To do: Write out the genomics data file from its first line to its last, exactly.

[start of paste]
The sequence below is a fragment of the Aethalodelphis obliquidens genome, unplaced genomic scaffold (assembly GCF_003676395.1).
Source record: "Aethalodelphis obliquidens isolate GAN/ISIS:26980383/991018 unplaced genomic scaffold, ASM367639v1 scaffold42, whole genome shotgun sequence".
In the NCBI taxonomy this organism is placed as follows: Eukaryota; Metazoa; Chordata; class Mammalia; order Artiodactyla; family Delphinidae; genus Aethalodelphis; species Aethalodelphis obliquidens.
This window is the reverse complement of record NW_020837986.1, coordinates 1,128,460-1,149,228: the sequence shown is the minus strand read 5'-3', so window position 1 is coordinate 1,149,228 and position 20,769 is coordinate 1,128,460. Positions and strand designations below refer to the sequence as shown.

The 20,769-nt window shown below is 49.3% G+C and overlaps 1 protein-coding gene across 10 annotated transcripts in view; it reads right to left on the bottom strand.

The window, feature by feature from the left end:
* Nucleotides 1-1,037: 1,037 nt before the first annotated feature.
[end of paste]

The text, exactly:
The sequence below is a fragment of the Aethalodelphis obliquidens genome, unplaced genomic scaffold (assembly GCF_003676395.1).
Source record: "Aethalodelphis obliquidens isolate GAN/ISIS:26980383/991018 unplaced genomic scaffold, ASM367639v1 scaffold42, whole genome shotgun sequence".
In the NCBI taxonomy this organism is placed as follows: Eukaryota; Metazoa; Chordata; class Mammalia; order Artiodactyla; family Delphinidae; genus Aethalodelphis; species Aethalodelphis obliquidens.
This window is the reverse complement of record NW_020837986.1, coordinates 1,128,460-1,149,228: the sequence shown is the minus strand read 5'-3', so window position 1 is coordinate 1,149,228 and position 20,769 is coordinate 1,128,460. Positions and strand designations below refer to the sequence as shown.

The 20,769-nt window shown below is 49.3% G+C and overlaps 1 protein-coding gene across 10 annotated transcripts in view; it reads right to left on the bottom strand.

The window, feature by feature from the left end:
* Nucleotides 1-1,037: 1,037 nt before the first annotated feature.